A minute on meditation

by Tina Haskins Chadha

Calming the mind and boosting wellness during this time of new normal
by Tina Haskins Chadha

I’ll admit I’d long put meditation in the bucket of “not for me.” It seemed too dull, too ‘new age-y’ and too self-absorbed, I thought. Yet for years I lived in the periphery of meditation’s allure. I was a long time yoga practitioner discovering the transformative impact of both the physical and the breath work of yoga back in the mid-1990’s at NYC’s famed Jivamukti yoga studio. When I later moved to New Delhi, India I deepened my yoga practice and ultimately completed a teacher training programme. Sure, while practicing yoga the concept of chanting and pranayama made sense. There were those calming minutes to focus the breath and quiet the mind, to set an intention for the practice. Yet somehow meditation on its own seemed well…  too inward, too unproductive a use of one’s time. The idea of extended meditation outside of yoga just struck me as impossible! How to sit still for long periods? How to silence the mind?  And to what end?

Then came COVID-19. And the shockingly swift halt of “normal” life. The panic and worry of what might happen here in Thailand and elsewhere. The stressful grind of home schooling children month after month with no end in sight. The blur of week after week passing socially and physically distanced from so many. We all were in uncharted territory. It was here during this COVID era of “new normal” that I started becoming more curious about meditation. I wondered if it could really be a method to quiet the mind, to reduce anxiety, to provide a sense of calm and peace. Was it even possible to put a pause on the endless chatter of my mind? One afternoon out of the nowhere a memory popped into my mind. 5th grade. Taft Elementary School about 90 kilometres North of New York City. There was a progressive music teacher, whose name I’ve long forgotten, who had all 20 of us preteens reclining flat on the floor with our eyes closed, curtain drawn and classical music cranked up. She wanted us to really hear the music. It seemed silly and perhaps odd to us 10-year-old kids, but looking back I realised this was an early exercise in mindfulness, in a meditation of focus.

Woman practicing yoga by a lake

With the extended isolation of COVID-19 and the slower pace as life has begun to resume to this “new normal” would this be the time to really give meditation a shot? I began with inspiration from a few podcasts like “Untangle” and “Meditation Minis” and revisited the writings of author and secular Buddhist Stephen Batchelor.  When I realised I could set the standard lower by trying to meditate for even one minute, then three or five minutes, it was an aha moment. The expectation of “meditative perfection” started to crumble. I realised it was inconceivable to expect to sit with a quiet mind and meditate for extended periods and for a beginner that wasn’t really how it worked. I also discovered there is no single path to meditation, no one size fits all. There are literally dozens, even hundreds, of meditation techniques and the only way to find the best for you is to try them. And different types of meditation yield different benefits. Generally, meditation styles fall into a few categories: Focused Attention Meditation which focuses on a single object during the whole session such as the breath, a mantra, a visualisation or an external object. Then there is the Open Monitoring Meditation where one monitors all aspects of our experiences without judgement or attachment. These can be internal thoughts, feelings, memories or external such as sounds and smells. Mindfulness and Vipassana are considered to fall into this category. And finally, there is the Effortless Presence Meditation where the attention is not focused on anything at all. This is said to be the deepest state and really something only those experienced can attain.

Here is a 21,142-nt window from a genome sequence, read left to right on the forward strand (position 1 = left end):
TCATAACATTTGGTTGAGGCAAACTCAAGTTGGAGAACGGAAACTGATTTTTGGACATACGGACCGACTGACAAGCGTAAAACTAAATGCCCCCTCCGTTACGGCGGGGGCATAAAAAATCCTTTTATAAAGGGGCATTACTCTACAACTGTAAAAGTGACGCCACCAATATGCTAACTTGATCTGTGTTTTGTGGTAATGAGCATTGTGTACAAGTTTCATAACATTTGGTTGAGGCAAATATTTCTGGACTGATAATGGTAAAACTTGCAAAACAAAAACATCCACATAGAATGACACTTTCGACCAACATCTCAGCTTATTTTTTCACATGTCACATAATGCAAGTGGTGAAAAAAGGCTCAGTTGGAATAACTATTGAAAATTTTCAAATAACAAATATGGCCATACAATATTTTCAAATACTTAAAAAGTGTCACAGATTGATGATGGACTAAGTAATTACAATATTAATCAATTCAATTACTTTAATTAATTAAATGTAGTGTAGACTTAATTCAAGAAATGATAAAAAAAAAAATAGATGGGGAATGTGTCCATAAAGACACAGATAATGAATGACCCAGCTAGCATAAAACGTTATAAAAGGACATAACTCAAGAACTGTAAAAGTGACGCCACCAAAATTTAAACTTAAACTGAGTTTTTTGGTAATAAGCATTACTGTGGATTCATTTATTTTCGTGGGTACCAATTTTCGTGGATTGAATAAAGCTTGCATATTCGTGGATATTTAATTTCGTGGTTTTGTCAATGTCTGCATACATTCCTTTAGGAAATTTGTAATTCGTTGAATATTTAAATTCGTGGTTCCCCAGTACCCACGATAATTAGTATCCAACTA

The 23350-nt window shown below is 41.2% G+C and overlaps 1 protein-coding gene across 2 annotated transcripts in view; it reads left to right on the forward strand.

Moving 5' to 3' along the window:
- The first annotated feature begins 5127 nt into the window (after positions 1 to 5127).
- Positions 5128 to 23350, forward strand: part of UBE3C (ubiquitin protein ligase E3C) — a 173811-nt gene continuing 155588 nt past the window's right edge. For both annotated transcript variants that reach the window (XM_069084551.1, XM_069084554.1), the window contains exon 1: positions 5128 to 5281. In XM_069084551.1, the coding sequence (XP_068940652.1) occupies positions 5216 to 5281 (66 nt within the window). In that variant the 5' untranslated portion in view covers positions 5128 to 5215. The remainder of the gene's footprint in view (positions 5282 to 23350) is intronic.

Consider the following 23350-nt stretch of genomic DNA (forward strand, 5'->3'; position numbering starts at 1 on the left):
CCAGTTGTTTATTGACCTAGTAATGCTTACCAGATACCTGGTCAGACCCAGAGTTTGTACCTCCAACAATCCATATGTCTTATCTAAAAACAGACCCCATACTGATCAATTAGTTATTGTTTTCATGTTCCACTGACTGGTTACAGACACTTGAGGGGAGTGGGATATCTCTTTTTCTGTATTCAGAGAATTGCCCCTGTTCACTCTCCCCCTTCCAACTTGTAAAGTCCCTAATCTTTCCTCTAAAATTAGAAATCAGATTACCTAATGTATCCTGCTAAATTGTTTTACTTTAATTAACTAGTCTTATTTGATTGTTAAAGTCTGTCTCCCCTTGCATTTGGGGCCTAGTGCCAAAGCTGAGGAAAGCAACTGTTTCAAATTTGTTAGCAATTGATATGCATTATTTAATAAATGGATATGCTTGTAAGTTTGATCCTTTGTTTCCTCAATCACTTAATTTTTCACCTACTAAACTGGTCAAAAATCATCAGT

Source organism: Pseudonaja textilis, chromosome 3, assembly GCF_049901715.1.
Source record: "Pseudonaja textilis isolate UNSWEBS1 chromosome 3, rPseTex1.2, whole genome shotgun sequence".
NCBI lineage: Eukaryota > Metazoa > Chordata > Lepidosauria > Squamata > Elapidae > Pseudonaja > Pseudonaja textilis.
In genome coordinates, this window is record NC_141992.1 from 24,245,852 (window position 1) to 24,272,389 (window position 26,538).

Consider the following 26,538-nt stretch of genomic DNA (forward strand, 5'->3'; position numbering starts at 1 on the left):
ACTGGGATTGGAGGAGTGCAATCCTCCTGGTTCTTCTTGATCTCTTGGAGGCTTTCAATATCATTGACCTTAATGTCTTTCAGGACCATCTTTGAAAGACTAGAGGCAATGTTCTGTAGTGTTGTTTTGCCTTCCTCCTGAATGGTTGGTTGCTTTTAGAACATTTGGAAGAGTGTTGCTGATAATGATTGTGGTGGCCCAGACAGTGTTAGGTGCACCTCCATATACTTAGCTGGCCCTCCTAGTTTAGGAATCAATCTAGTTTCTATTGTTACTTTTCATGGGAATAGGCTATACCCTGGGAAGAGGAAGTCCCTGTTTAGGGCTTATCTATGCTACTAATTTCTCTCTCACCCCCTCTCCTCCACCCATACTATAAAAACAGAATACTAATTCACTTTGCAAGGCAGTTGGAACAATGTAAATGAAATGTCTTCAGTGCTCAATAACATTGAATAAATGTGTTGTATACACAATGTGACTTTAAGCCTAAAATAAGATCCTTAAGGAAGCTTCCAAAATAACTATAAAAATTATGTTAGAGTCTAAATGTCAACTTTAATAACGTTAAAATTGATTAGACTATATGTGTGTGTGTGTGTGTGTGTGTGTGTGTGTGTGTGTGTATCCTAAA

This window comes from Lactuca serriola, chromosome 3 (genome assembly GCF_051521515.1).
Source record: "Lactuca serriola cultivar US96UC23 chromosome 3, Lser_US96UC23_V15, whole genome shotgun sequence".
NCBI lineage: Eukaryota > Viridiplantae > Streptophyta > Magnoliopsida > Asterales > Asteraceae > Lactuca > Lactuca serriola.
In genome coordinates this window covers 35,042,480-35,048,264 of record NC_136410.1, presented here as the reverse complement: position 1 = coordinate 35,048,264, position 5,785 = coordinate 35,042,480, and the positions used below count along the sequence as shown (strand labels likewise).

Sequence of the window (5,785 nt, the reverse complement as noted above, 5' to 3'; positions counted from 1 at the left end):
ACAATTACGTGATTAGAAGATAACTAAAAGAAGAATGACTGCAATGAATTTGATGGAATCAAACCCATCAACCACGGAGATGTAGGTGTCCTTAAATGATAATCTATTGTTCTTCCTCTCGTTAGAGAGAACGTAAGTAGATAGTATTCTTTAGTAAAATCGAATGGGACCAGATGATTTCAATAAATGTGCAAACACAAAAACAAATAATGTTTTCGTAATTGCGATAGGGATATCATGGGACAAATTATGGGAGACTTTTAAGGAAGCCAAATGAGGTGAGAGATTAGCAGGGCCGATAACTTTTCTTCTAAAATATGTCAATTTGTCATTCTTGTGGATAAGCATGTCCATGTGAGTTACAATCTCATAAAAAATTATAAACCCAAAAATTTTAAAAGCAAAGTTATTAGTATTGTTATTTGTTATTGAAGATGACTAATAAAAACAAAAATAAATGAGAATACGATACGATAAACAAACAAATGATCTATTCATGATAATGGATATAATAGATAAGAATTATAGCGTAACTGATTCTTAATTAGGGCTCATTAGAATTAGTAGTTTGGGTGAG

Zen stones on beach pukaki lake

So, I jumped in and began to give it a shot to discover if a meditation practice for me would be feasible. I literally started with a few minutes. Some experts say meditation is possible even on the busy, rush hour packed BTS train, if that was the case, I could give it a shot in my home locked behind a closed door from two dogs and three children. I started with just a few minutes a day and began to move up in increments of five minutes week by week. I’ll confess not every day went smoothly. How many breathes before I’d lose focus? Sometimes it was only one. He wandering, monkey mind is near constant! It was truly exasperating to try to “turn off” the mind’s endless reminders, to-do lists and wandering thoughts. Experts are unanimous on the importance and the exponential benefits of daily practice. I can report it is a work in progress, but there are noticeable benefits that I can feel. And I look forward to these daily minutes. Practice makes perfect doesn’t apply to meditation, but what we pay attention to matters. What we practice grows. 

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